Border Collies can be great family dogs, however an owner must be well versed on how to properly care for these dogs.
Border Collies are working dogs, that have plenty of energy. Make sure to provide plenty of chewable bones, and toys to help keep these dogs focused on something. These dogs like to chew, and if they lack chew toys they can quickly turn to furniture to satisfy this need.
Because of their high energy these dogs make great companions for active people. Hikers, and runners will find Border Collies to be good pets, as an active lifestyle suits these dogs very well. Children should be taught not to run from these dogs. Border Collies are herding dogs by nature, and should children try to run from them, they may receive a nip as the animals instincts take over.
Border Collies, like many other pure bred dogs, are subject to many common health problems. They often times suffer from hip dysplasia, and blindness runs in the bloodlines of many border Collies. Make sure to speak with the breeder, and find out if their dogs have been screened for the possibility of some of these disorders. Understanding these health problems can help an owner to prepare for any ailments which may befall their pet later in life.
As with all dogs, keeping up with vaccinations if a must. If treated will the average lifespan for Border Collies is between 12 and 15 years, but in a few cases they can live as long as 18 years. Plenty of exercise, and regular trips to the vet will help your dog live a long and happy life.
One of the first questions to ask yourself as a new owner of a Border Collie, is whether you should spay or neuter them. There are factors to consider on both sides. Do you plan on breeding the dog for personal or business reasons ever? Do you want to go through the process of adopting out the puppies should your dog accidentally get out or if you have other dogs in the house? Although the upfront cost of spaying or neutering your pet seems costly, it is really a benefit to your Border Collie and to you.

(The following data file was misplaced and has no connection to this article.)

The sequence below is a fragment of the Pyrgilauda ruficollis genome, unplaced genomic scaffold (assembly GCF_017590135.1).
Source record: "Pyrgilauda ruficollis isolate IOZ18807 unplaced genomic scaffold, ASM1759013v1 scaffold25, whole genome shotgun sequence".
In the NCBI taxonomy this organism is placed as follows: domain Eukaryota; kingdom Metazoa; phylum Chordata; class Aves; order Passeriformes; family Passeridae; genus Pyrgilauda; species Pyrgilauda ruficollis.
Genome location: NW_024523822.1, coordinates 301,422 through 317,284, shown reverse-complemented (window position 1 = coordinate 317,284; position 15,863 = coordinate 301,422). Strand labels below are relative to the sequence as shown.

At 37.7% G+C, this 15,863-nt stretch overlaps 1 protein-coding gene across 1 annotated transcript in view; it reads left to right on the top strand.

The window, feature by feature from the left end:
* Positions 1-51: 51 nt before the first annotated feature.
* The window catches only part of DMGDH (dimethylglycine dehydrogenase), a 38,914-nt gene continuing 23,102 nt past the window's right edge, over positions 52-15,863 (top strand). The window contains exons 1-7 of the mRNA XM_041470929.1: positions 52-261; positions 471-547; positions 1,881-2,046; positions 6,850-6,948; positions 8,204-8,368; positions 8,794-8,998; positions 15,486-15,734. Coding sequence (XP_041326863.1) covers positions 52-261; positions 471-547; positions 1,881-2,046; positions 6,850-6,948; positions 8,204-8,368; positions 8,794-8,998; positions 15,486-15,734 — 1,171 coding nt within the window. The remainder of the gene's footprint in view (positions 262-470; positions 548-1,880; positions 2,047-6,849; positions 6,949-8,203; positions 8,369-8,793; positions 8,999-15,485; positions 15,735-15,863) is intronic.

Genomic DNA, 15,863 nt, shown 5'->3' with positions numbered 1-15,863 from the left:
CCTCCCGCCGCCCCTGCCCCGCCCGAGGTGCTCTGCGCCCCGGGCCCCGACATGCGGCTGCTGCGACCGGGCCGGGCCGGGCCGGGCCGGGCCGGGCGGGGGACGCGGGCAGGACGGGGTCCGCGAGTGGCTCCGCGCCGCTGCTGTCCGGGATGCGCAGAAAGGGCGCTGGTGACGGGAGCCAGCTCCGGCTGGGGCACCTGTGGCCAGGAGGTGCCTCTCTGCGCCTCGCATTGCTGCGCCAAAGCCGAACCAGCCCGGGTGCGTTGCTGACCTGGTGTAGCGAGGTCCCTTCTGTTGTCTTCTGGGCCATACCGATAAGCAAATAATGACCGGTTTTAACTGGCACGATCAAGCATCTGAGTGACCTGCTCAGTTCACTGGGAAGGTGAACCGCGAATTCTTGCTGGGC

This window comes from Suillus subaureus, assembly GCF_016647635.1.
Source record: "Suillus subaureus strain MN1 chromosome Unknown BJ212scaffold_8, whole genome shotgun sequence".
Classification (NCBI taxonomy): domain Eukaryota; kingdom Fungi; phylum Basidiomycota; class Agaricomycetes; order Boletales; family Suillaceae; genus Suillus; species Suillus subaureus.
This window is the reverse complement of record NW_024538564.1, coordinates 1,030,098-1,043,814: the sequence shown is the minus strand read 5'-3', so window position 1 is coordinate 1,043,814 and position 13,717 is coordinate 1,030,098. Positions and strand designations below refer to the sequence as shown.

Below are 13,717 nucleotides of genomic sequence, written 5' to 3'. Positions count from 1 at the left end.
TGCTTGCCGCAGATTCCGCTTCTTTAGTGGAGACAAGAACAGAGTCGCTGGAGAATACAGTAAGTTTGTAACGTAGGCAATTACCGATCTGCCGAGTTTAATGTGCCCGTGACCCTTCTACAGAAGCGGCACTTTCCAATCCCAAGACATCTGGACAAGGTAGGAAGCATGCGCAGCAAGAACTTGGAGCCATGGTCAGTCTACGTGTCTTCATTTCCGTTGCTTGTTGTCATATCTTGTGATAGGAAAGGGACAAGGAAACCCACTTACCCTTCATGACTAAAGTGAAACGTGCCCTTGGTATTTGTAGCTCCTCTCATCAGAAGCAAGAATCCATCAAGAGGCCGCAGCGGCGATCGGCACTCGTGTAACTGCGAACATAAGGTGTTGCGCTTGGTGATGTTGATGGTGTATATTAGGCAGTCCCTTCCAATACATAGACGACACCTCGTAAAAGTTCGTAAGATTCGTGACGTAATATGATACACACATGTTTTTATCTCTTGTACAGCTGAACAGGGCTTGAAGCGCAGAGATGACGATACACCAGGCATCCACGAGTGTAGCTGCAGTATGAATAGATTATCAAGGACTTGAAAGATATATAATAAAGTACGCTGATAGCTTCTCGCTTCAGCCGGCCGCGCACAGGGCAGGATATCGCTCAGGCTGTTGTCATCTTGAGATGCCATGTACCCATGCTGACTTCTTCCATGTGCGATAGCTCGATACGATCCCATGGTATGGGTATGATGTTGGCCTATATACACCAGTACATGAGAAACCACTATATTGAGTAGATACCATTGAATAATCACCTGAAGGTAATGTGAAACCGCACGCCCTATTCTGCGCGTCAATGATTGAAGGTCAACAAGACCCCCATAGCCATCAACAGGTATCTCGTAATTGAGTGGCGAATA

If it is a female, spaying is a lifesaver for both of you because she will go into heat, she will bleed, and possibly make unwanted messes ruining your carpets if she is indoors. You will be saving yourself from the possible health risks, behavior with your Border Collie being in heat, and unwanted puppies that may or may not be taken care of properly or experimented upon by others which often happens when they are adopted by unknown people. It could be an agency that tests products on animals and if you’ve ever seen that, it’s entirely cruel to any Border Collie or other dog.
If it is a male dog, and he ever gets out, you may have to help incur the costs of puppies fathered. Really though, it is the duty of a responsible Border Collie or pet owner to highly consider spaying or neutering your pet if not bred.
Border Collies, as a breed, are subject to a number of common health problems. Hip Dysplasia, or HD, is one of the most common health issues that the breed is known for. This involves the hip joint, which degenerates from the effects of the bone and the surrounding cartilage deteriorating from osteoarthritis. There is evidence that it may be passed down through genetics or be affected by a dog’s nutrition while young at various important growth levels.
Another health issue that strikes these animals is Collie Eye Anomaly, or CEA. This disease causes various parts of the eye, especially around the retina, to grow abnormally. The affected animal may show no vision problems at all or can be totally blinded but most have only mild problems. The dog can be tested before it is 12 weeks old to see if it has the disease through a genetic test, while adults can be tested through a veterinarian eye exam. A border collie may have CEA and not be affected, in which case it will pass it on to the next generation.
Focal or Multifocal Acquired Retinopathy, or FMAR, is a disease that causes the eyes to become inflamed. It manifests in the form of lesions that grow around the dog’s retina. This can cause vision problems and in the most serious cases cause the animal to go blind. There is no current indication whether this disease is passed down by the parents or is caused by other factors within the dog’s environment.